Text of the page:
Corrections Officers Entering the Marijuana Game?

Last updated on November 4th, 2019

Three corrections officers in New Hampshire are making a rather unusual career move. No, they’re not hoping for a promotion or looking for a few extra vacation days. Instead, the group is trying to open a medical marijuana dispensary. And, surprisingly, they aren’t the only ones.

A Strange Career Path?

Scott Dodge, Normand Marquis and Rex Bunnell are all employees of New Hampshire’s State Department of Corrections. Dodge and Marquis are probation officers, while Bunnell is – hold on to your hats – a licensed drug and alcohol abuse counselor.

On the heels of medical marijuana legislation being signed into NH law last year, the trio launched a non-profit called White Birch Medicinals, Inc. They are currently submitting a bid to run an Alternative Treatment Center (ATC) that “acquires, possesses, cultivates, manufactures, delivers, transfers, transports, sells, supplies and dispenses cannabis, and related supplies, and related educational materials.”

A Total Conflict of Interest?

Due to the potential conflict of interest this newfound career path would clearly pose, all three men plan to retire from their current jobs…if the bid is approved.

“It’s important to be regulated so it’s not misused, and so that the people who are actually going to benefit from it will benefit from it.”-Scott Dodge“We think this is a law that could help a lot of people,” said Dodge. “It’s important to be regulated so it’s not misused, and so that the people who are actually going to benefit from it will benefit from it.”

The men said they were “on the fence” when it comes to legalizing marijuana for recreational use, but believe their center could help to address many of the issues surrounding drug abuse in the state. For example, New Hampshire declared a state of emergency last summer over a synthetic-like marijuana product known as “Smacked” caused numerous overdoses throughout the state.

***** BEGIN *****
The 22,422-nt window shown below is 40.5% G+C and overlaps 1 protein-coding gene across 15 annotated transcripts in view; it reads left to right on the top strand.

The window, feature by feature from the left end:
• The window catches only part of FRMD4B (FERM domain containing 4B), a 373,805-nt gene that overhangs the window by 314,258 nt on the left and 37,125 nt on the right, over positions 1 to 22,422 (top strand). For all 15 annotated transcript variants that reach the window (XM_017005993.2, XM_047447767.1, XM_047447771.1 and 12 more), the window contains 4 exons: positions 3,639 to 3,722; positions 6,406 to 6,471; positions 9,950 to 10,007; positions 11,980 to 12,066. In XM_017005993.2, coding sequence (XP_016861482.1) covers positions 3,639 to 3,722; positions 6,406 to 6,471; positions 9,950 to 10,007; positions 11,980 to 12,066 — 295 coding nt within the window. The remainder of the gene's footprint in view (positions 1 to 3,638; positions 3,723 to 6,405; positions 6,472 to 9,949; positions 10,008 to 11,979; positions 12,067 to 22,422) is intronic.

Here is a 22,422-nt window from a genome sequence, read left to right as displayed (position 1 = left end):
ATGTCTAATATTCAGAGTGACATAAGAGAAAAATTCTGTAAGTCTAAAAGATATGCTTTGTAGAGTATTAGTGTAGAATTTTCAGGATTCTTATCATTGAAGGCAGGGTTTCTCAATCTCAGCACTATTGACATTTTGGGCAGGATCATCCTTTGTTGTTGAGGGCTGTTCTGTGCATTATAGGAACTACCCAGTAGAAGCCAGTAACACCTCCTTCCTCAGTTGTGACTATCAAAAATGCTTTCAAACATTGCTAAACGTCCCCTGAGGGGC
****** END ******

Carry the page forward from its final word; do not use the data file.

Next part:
“That would lead me to believe that the pain relief that can be gotten from some of the cannabinoids in marijuana are replacing these narcotics that doctors are prescribing,” said Bunnell.

The Effects of Legalized Marijuana

Findings published in JAMA Internal Medicine found that states with medical marijuana laws had a 25 percent lower rate of opioid overdose death than states without such laws, although no correlation between the two could be found.

Former law enforcement officer Neil Franklin has become the “linchpin” of a campaign to legalize marijuana in Maryland. He took a $40,000 pay cut four years ago to become executive director of Law Enforcement Against Prohibition, an international organization of former police officers, judges, prosecutors and corrections officers who now advocate legalizing drugs.

In October 2012, a website called Marijuana Majority was launched as a way to highlight the surprising faces that have pro-legalization views. Among them include current Republican governor of Texas Rick Perry and Fox News staple Bill O’Reilly. Jeff Merkley also plans to become the first U.S. Senator to support legalizing marijuana in his home state of Oregon.

Learn more about treatment options for marijuana abuse and addiction.

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